Aldridge was his usual, sensational self. He scored a team-high 32 points, ripped down 10 rebounds and dished out four assists—all while reeling from the effects of having his wisdom teeth removed on Sunday.
"I've had nothing but soup for the last four days," Aldridge told Anne M. Peterson of the Associated Press (via Yahoo! Sports). "So I was a little worried about my energy levels."
To the naked eye, his energy levels looked just fine, perhaps even good enough to solidify his standing as arguably the best power forward in basketball right now—if not one of the top contenders for league MVP honors.
For a Dallas native and Texas Longhorns alum like Aldridge, it's only fitting that his candidacy for the NBA's top individual prize so closely mirrors that which elevates college football players into the Heisman Trophy race year after year.
At the foundation of Aldridge's campaign are impressive standard stats. He ranks in the top eight in both scoring (23.4) and rebounding (11). He's also sixth among power forwards in assists at 2.9 per game.
Just as importantly, Aldridge is 12th in the league and tops at his position with 37.2 minutes per game. In other words, he plays a ton of minutes for his team.
And when he doesn't, the Blazers suffer. Absence can and often does play a part in major awards voting, and it certainly should here. When Aldridge is on the court, Portland bests its opposition by 10.5 points per 100 possessions. When he sits, the Blazers are outscored by 8.9 points per 100 possessions.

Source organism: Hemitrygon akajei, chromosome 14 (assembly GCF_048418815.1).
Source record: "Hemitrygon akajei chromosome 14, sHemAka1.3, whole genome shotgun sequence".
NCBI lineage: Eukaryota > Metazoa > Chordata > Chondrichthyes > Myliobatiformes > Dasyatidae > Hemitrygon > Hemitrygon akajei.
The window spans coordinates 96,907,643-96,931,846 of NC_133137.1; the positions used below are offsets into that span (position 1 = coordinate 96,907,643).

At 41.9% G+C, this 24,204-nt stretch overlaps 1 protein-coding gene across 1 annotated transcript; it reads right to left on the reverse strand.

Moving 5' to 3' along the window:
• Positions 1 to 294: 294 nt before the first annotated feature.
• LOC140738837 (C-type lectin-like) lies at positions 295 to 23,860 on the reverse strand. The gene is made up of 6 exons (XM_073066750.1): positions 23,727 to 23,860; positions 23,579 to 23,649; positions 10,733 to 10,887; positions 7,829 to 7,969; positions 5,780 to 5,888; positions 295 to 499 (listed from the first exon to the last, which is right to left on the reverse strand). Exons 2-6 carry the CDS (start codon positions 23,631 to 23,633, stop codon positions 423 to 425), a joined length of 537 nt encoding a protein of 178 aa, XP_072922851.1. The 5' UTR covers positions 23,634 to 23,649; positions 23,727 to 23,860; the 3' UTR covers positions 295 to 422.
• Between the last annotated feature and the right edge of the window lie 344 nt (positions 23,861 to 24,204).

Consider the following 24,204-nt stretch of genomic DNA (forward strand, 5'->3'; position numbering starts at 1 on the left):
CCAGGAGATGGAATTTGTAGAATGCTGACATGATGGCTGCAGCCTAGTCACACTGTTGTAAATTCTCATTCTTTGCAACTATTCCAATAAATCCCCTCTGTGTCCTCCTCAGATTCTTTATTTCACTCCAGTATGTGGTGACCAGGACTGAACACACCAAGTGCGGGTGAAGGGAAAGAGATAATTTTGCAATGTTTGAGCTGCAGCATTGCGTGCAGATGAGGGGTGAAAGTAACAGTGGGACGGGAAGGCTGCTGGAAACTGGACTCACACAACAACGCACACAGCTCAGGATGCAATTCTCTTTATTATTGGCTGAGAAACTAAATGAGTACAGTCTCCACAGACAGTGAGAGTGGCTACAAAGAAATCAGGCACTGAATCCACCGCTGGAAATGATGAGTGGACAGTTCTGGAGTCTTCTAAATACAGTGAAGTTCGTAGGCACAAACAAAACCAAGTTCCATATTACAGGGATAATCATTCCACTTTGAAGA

For those keeping score at home, that's a win of 19.4 points per 100 possessions, per NBA.com. That disparity was on display on Thursday night. Aldridge left the game with his fourth foul at the 9:25 mark of the third quarter, immediately after which the Clips scored eight straight points to cut a 10-point deficit down to two.
In one sense, that drop-off speaks to the Blazers' lack of depth at power forward. With Aldridge out, coach Terry Stotts had to turn to second-year stiff Meyers Leonard, who, to his credit, picked up seven caroms during his 13-minute stint.
But more than anything, the fact that Portland tends to struggle without Aldridge points to his central importance on this team. He's the Blazers' rock, their go-to guy, their in-his-prime franchise cornerstone. He's the one around whom their entire operation is orchestrated.
His unparalleled ability to knock down mid-range jumpers opens up a superb pick-and-pop game with Damian Lillard. His footwork and savvy in the low post sucks in defenders, and his vision allows him to hit shooters like Wesley Matthews and Nicolas Batum, the latter of whom hit the game-tying three toward the end of the fourth quarter.
That three came off a pass and a screen from Aldridge, no less.
And like any Heisman or MVP candidate, No. 12 does his best work in the biggest games, under the brightest lights, against the best competition.
- He went for 30-21-3 with five combined blocks and steals during a steely November road win over the Golden State Warriors, opposite Andrew Bogut and David Lee.